We describe below how the load performed in our test guns, and we examined other aspects of each products’ function as well. When the smoke cleared, we preferred the lightweight, low-maintenance CVA Bobcat, $126, over the comely, but heavy, T/C Hawken, $448. We also saw some advantages to the CVA Frontier, $100, if you can find it discounted new or slightly used at a store or gun show.

CVA Bobcat
Our Recommendation: We came to like the $126 CVA Bobcat a lot. It is very light, very accurate with any good ball load, and has a carefree plastic stock.

Click here to view the CVA Bobcat features guide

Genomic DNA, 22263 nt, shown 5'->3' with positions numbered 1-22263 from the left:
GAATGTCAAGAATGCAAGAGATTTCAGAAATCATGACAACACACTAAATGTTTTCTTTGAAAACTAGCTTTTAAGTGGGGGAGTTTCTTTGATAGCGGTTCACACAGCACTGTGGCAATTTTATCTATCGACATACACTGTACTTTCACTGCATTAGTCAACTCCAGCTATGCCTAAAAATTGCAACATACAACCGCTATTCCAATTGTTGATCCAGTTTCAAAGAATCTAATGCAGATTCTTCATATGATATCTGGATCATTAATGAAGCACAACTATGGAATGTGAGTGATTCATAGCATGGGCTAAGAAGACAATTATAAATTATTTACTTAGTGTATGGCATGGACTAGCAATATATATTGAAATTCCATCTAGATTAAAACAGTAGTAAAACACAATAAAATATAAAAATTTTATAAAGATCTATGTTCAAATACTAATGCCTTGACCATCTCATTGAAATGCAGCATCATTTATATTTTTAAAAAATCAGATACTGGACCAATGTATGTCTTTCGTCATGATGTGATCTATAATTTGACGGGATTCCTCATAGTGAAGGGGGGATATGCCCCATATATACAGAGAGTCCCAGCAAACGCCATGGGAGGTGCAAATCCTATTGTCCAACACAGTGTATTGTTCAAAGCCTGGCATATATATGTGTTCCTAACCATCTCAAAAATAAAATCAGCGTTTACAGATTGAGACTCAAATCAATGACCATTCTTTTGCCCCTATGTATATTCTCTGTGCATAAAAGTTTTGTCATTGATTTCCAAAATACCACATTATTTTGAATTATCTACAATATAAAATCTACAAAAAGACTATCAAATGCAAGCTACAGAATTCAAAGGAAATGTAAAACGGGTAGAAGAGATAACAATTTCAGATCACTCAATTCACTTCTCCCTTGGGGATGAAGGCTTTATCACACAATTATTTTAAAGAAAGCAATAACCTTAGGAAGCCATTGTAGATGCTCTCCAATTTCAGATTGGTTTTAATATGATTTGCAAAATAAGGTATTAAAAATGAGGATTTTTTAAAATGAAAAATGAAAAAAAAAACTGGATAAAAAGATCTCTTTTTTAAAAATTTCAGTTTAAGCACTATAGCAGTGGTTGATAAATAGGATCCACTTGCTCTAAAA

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This lightweight number was made in Spain, and was so marked on top of its nicely blued and well-crowned octagonal barrel. The barrel was 26 inches long and 15/16 inch across the flats. The Bobcat had an enlarged trigger guard with a single trigger, and a weight of only 5.4 pounds. The trigger guard allowed us to shoot it while wearing gloves. The barrel’s twist rate was 1 in 48 inches. The straight-hand black-plastic stock was held to the barrel with a single cross pin. There was no rib under the barrel, and that helped keep the weight down. The rear sight had a very odd buckhorn configuration that gave poor elevation reference for the front brass blade. Adjustments were made by drifting for windage, or by filing for elevation. The CVA Bobcat’s single trigger was satisfactory, but not outstanding, in our view. The CVA Bobcat shot extremely well. Our best round-ball group with the Bobcat was three shots into 1.5 inches at 100 yards, and all groups were under 4 inches. However, the saboted XTP Hornady bullet shot only 7-inch groups, indicating that either more testing is needed to get better groups or that the rifle’s twist rate works much better with round ball than with the heavier saboted .44-caliber pistol bullets.